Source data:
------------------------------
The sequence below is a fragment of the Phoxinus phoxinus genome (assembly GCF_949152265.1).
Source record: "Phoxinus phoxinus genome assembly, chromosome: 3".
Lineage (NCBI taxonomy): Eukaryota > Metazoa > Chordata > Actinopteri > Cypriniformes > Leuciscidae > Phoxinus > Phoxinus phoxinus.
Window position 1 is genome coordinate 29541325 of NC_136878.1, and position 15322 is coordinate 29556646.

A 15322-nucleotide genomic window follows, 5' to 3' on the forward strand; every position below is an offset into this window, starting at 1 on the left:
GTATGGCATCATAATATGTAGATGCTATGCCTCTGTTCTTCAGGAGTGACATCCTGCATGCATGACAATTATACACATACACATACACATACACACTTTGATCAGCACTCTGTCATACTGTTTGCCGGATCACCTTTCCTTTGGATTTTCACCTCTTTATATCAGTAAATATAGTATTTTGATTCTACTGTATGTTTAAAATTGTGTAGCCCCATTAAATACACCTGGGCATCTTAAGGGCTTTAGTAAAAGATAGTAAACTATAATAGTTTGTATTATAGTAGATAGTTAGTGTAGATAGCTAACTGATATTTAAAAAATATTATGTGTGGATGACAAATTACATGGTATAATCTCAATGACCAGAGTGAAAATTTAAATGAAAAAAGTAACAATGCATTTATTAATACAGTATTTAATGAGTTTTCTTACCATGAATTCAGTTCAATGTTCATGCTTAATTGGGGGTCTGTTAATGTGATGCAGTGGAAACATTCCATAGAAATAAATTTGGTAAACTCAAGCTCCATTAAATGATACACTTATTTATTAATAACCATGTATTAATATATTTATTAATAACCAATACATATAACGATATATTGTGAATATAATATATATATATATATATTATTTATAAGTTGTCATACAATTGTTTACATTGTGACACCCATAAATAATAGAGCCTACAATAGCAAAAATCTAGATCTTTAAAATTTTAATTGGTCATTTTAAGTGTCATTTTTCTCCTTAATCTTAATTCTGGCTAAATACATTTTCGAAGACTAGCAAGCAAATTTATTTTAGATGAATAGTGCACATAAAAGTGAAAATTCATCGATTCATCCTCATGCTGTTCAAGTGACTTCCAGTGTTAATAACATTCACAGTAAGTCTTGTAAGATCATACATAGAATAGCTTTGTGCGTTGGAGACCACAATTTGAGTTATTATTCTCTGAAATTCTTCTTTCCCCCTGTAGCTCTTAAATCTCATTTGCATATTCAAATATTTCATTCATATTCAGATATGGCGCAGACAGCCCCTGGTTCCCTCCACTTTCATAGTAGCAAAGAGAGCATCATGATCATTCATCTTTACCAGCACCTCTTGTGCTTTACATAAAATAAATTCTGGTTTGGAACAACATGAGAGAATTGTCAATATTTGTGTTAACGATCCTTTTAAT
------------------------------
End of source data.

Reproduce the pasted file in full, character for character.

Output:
The sequence below is a fragment of the Phoxinus phoxinus genome (assembly GCF_949152265.1).
Source record: "Phoxinus phoxinus genome assembly, chromosome: 3".
Lineage (NCBI taxonomy): Eukaryota > Metazoa > Chordata > Actinopteri > Cypriniformes > Leuciscidae > Phoxinus > Phoxinus phoxinus.
Window position 1 is genome coordinate 29541325 of NC_136878.1, and position 15322 is coordinate 29556646.

A 15322-nucleotide genomic window follows, 5' to 3' on the forward strand; every position below is an offset into this window, starting at 1 on the left:
GTATGGCATCATAATATGTAGATGCTATGCCTCTGTTCTTCAGGAGTGACATCCTGCATGCATGACAATTATACACATACACATACACATACACACTTTGATCAGCACTCTGTCATACTGTTTGCCGGATCACCTTTCCTTTGGATTTTCACCTCTTTATATCAGTAAATATAGTATTTTGATTCTACTGTATGTTTAAAATTGTGTAGCCCCATTAAATACACCTGGGCATCTTAAGGGCTTTAGTAAAAGATAGTAAACTATAATAGTTTGTATTATAGTAGATAGTTAGTGTAGATAGCTAACTGATATTTAAAAAATATTATGTGTGGATGACAAATTACATGGTATAATCTCAATGACCAGAGTGAAAATTTAAATGAAAAAAGTAACAATGCATTTATTAATACAGTATTTAATGAGTTTTCTTACCATGAATTCAGTTCAATGTTCATGCTTAATTGGGGGTCTGTTAATGTGATGCAGTGGAAACATTCCATAGAAATAAATTTGGTAAACTCAAGCTCCATTAAATGATACACTTATTTATTAATAACCATGTATTAATATATTTATTAATAACCAATACATATAACGATATATTGTGAATATAATATATATATATATATATTATTTATAAGTTGTCATACAATTGTTTACATTGTGACACCCATAAATAATAGAGCCTACAATAGCAAAAATCTAGATCTTTAAAATTTTAATTGGTCATTTTAAGTGTCATTTTTCTCCTTAATCTTAATTCTGGCTAAATACATTTTCGAAGACTAGCAAGCAAATTTATTTTAGATGAATAGTGCACATAAAAGTGAAAATTCATCGATTCATCCTCATGCTGTTCAAGTGACTTCCAGTGTTAATAACATTCACAGTAAGTCTTGTAAGATCATACATAGAATAGCTTTGTGCGTTGGAGACCACAATTTGAGTTATTATTCTCTGAAATTCTTCTTTCCCCCTGTAGCTCTTAAATCTCATTTGCATATTCAAATATTTCATTCATATTCAGATATGGCGCAGACAGCCCCTGGTTCCCTCCACTTTCATAGTAGCAAAGAGAGCATCATGATCATTCATCTTTACCAGCACCTCTTGTGCTTTACATAAAATAAATTCTGGTTTGGAACAACATGAGAGAATTGTCAATATTTGTGTTAACGATCCTTTTAAT